Photo by Sophie Bassouls / Sygma via Getty Images, Courtesy The Ray Bradbury Literary Works, LLC.

Ray Bradbury has a vacation house in Palm Springs, California, in the desert at the base of the Santa Rosa mountains. It’s a Rat Pack–era affair, with a chrome-and-turquoise kitchen and a small swimming pool in back. A few years ago, Bradbury let me look through some files stored in his garage as part of my research for a biography. Inside a tiny storage closet I found a compact filing cabinet covered in dust and fallen ceiling plaster, which contained, amid a flurry of tear sheets and yellowing book contracts, a folder marked paris review. In the folder was the manuscript of a remarkable unpublished interview that this magazine had conducted with the author in the late 1970s.

It’s unclear why the interview was abandoned, but according to an attached editorial memo, editor George Plimpton found the first draft “a bit informal in places, maybe overly enthusiastic.” Bradbury, who will turn ninety in August, cannot recall why he never finished the interview; he figures that when he was asked to revisit it, he had moved on to other projects. But with the rediscovery of the manuscript, he agreed to give it another go and bring it up to date. Since the original interviewer, William Plummer, a Paris Review contributing editor, died in 2001, we supplemented the original sessions with new conversations.

Bradbury was born in 1920 in Waukegan, Illinois, the son of a lineman for the local power company. As a child, he developed a passion for the books of L. Frank Baum and Edgar Allan Poe and immersed himself in popular culture, from cinema to comic strips to traveling circuses. Because Bradbury’s father was often out of work during the twenties and thirties, the family repeatedly moved between Illinois and Tucson, Arizona. His sense of uprootedness and dislocation was compounded by the death of his beloved grandfather when he was five, and his baby sister’s death from pneumonia two years later. The experience of great loss appears frequently in his work.

By the spring of 1934, lured by the prospects of sunshine and steady employment, the Bradbury family moved to California, where Bradbury has lived ever since. As a teenager, he roller-skated all over Hollywood, collecting autographs and taking photos with stars like Jean Harlow, Marlene Dietrich, and George Burns. After he graduated from Los Angeles High School in 1938, he joined the Los Angeles Science Fiction League, befriending writers Robert Heinlein and Leigh Brackett. In 1940, with the help of Heinlein, he made his first professional sale, to a West Coast literary magazine called Script. Bradbury’s poor eyesight kept him out of the Second World War, and it was during those years that he established himself in the pages of pulp-fiction magazines like Weird Tales and Astounding Science FictionThe Martian Chronicles, his second book, was embraced by the science-fiction community as well as critics, a rare achievement for the genre. Christopher Isherwood hailed Bradbury as “truly original” and a “very great and unusual talent.” Three years later Bradbury published the novel for which he is best known, Fahrenheit 451.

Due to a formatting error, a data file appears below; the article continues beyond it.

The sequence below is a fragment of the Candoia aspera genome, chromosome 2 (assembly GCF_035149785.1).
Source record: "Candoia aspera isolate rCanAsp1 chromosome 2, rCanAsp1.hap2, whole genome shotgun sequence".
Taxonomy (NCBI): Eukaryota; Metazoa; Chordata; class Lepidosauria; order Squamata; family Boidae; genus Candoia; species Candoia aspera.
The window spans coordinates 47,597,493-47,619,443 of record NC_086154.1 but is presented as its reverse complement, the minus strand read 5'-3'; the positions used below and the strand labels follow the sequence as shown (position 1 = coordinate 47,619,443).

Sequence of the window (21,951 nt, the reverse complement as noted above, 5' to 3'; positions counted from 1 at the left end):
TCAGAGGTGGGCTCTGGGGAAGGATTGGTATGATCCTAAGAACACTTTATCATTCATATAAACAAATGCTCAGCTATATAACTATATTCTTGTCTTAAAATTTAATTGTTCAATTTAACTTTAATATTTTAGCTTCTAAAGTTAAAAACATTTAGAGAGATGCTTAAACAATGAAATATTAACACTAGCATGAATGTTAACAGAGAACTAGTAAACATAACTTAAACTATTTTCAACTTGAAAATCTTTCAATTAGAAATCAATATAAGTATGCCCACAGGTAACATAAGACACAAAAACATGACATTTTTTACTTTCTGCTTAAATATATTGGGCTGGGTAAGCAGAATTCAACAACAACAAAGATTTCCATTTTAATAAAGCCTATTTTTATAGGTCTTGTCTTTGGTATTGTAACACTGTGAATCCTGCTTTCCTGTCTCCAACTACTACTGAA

In all, Bradbury has written more than fifty books, including The Illustrated ManDandelion WineSomething Wicked This Way Comes, and his 2009 story collection, We’ll Always Have Paris. He has worked often in television and film, writing teleplays for Alfred Hitchcock Presents and the screenplay for John Huston’s 1956 adaptation of Moby-Dick. In 1964, he established the Pandemonium Theatre Company, where he started producing his own plays—he is still actively involved with the theater today. He has also published several poetry collections, including When Elephants Last in the Dooryard Bloomed. He has even worked in architecture, contributing to the design of San Diego’s Westfield Horton Plaza and the interior of Spaceship Earth at Disney’s EPCOT Center. For his life’s achievements, he was awarded the Medal for Distinguished Contribution to American Letters from the National Book Foundation in 2000 and, in 2004, the National Medal of Arts.

Despite recent setbacks—a stroke in 1999 and the death of Marguerite, his wife of fifty-six years, in 2003—Bradbury has remained extraordinarily active. He continues to write and he remains charming and filled with boyish jubilation. When dining out he regularly orders vanilla ice cream with chocolate sauce for dessert. He has just completed a new collection of short stories, tentatively titled “Juggernaut.” He recently told me he still lives by his lifelong credo, “Jump off the cliff and build your wings on the way down.”